Ruark Equinox loudspeaker

Ever since the 1960s, when I built a pair of Altec A7 clones, I've had a preference for relatively big speakers. Yes, I was seduced by the Stax F-81 electrostatics because of their incredibly low coloration, but inevitably I felt the need to return to something that would move more air. Regardless of the type of music (I do like the big stuff) or the sound levels, unless the sound has solidity and size, I can't easily suspend disbelief.

I guess that's why Wes Phillips was surprised when I indicated a serious interest in auditioning the Ruark Equinox. But recently I've been impressed by a number of "little boxes"—from ProAc, Platinum, Sonus Faber, etc.—that have been able to create formidable sounds under controlled conditions, and yet whose size and design allow them to almost disappear from visible notice. Could the Equinox do this under the more strenuous conditions of a real listening room and long-term auditioning? I really wanted to find out. It was a good omen that they arrived on their nameday!

The Equinoxes arrived in two large cartons, one containing the speakers and the other the dedicated stands/crossovers. Assembly instructions were clear and trouble-free. After careful unpacking, each stand was placed onto a floor-plate bearing adjustable spikes, and each speaker was placed atop its stand. (The speaker actually rests on the stand via three points on the underside; the loosely connected safety bolts between speaker and stand serve only to prevent disasters.) Finally, a dedicated four-conductor cable with locking Neutrik "Speakon" connectors and specified directionality is attached between the speaker and the stand-mounted crossover. The stand's gold-plated input terminals provide for bi-wiring.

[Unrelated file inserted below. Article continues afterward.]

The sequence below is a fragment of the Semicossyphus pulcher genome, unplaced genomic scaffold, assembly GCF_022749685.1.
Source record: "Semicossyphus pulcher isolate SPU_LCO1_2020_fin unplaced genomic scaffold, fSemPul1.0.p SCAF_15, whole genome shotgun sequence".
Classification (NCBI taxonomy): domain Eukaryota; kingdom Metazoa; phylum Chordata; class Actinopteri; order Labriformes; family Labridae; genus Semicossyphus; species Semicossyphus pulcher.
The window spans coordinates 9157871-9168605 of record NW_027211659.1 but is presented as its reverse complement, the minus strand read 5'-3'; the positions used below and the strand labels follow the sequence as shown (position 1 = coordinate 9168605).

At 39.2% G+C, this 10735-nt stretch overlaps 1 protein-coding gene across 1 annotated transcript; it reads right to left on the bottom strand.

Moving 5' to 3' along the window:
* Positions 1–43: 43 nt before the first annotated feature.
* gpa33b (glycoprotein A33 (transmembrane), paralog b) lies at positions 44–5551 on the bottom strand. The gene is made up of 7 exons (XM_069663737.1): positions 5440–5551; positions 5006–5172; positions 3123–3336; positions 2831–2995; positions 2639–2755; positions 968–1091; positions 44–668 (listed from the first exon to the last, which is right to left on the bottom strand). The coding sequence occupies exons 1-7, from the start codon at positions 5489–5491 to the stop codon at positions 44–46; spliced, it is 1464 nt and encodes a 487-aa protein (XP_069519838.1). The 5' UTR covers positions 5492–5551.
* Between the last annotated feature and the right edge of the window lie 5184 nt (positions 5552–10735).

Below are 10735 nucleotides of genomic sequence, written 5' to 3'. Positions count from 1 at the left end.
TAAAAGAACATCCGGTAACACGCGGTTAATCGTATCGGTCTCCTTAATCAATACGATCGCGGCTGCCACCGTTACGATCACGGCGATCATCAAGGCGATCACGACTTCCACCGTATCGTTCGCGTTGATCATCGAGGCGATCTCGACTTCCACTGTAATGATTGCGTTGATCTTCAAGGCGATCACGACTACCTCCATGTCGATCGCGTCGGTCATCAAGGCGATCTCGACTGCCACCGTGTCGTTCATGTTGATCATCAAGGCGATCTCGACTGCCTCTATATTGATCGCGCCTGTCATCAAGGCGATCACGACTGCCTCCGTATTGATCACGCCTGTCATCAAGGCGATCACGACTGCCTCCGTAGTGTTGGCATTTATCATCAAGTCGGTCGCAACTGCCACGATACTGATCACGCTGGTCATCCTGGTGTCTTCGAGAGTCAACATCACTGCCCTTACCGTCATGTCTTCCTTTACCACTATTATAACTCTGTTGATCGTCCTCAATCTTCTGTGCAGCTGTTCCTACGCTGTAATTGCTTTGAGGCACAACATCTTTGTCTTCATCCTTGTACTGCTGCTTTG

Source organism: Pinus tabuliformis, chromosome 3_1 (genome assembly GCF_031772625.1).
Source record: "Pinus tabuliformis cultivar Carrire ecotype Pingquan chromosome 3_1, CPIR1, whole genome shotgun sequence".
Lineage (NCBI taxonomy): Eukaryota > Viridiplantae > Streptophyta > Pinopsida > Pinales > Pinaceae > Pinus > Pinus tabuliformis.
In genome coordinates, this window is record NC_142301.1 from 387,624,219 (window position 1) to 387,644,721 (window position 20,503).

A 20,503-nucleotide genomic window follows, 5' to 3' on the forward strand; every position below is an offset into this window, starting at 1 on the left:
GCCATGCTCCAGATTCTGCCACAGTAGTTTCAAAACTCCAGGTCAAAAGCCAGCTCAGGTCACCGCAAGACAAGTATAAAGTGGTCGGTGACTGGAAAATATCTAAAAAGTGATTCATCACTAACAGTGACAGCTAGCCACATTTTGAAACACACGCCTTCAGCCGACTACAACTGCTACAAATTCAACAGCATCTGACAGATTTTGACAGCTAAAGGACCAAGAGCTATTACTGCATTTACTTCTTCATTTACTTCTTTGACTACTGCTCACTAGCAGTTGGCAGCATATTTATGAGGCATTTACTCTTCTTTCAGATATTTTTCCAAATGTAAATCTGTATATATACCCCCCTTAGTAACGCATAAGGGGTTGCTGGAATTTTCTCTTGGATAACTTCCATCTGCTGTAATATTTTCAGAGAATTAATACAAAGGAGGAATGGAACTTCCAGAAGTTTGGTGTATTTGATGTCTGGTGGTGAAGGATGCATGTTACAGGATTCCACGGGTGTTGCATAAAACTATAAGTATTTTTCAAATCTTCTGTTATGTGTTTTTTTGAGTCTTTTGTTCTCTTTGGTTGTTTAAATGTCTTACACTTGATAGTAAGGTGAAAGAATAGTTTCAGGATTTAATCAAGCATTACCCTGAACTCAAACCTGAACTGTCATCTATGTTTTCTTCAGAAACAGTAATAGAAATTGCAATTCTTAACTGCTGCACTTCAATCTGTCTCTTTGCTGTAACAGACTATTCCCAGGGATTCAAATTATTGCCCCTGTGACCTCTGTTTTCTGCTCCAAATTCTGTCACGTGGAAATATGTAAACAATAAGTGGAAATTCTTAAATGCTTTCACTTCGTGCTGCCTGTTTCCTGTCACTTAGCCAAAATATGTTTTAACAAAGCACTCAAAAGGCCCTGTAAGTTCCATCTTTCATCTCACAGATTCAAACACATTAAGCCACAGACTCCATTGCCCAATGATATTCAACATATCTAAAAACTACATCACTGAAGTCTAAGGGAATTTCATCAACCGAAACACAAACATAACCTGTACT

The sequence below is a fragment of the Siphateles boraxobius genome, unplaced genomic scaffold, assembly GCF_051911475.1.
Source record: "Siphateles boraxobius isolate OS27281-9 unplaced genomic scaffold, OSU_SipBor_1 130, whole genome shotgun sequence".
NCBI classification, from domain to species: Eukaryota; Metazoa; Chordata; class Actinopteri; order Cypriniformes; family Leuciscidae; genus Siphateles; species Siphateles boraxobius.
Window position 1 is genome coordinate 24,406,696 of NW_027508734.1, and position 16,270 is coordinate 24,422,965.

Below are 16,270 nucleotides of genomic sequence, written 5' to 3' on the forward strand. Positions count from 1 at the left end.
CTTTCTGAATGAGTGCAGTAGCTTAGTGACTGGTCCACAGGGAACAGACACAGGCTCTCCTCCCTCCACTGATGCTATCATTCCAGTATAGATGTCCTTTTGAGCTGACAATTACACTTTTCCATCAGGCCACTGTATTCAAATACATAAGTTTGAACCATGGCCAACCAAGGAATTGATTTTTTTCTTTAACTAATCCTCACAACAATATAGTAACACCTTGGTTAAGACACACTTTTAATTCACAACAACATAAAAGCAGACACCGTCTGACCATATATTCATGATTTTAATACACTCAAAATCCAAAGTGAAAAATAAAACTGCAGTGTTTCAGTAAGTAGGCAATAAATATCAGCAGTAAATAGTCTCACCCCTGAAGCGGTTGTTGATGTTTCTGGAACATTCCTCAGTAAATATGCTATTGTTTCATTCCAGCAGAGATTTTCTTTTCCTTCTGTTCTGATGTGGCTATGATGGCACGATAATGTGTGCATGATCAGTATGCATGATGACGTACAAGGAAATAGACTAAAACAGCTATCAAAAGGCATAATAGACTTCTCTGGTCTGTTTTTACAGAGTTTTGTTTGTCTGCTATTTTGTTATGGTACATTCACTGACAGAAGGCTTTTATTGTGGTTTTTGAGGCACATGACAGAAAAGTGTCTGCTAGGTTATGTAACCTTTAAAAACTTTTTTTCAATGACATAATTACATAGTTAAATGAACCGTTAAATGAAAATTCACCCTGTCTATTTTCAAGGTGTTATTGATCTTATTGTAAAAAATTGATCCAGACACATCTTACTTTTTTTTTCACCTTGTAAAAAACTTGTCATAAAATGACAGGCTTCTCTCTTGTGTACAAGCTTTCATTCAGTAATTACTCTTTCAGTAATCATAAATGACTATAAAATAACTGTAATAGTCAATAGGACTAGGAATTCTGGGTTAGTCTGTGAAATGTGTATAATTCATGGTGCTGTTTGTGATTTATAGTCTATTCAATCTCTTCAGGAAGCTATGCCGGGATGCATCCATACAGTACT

Stoutly constructed of 25mm-thick MDF, multiple figure-8 braces, and heavy external wood dress panels, the Equinox is Ruark's all-out effort in small speakers. The review samples were finished in a deep, rich walnut, and stood up smartly, with elegant chamfered edges on all external panels, including the stand and the grille frame. Removing the grille reveals a smart, black, grooved-surface panel bearing the drivers. The LF is a 165mm paper-cone driver supported by a pure rubber surround and driven by a 40mm voice-coil wound on a Kapton former and a large vented magnet assembly. The 25mm silk-dome HF driver has an aluminum voice-coil, ferrofluid damping, and vented magnet assembly in its own subenclosure. These drivers are set flush in the panel but are fixed with slightly garish, gold-plated, protruding Posidriv bolts. (I urge listeners to retain the grillecloths/frames for setup and for extended listening. Removal reveals a little brightness in the treble, as well as in the bolt heads.) The rear panel bears an identifying plate, the connector for the input cable, and a large ducted port with a smoothly flared orifice. The seven-element crossover is designed for a transition at 2.8kHz.

Associated equipment & setup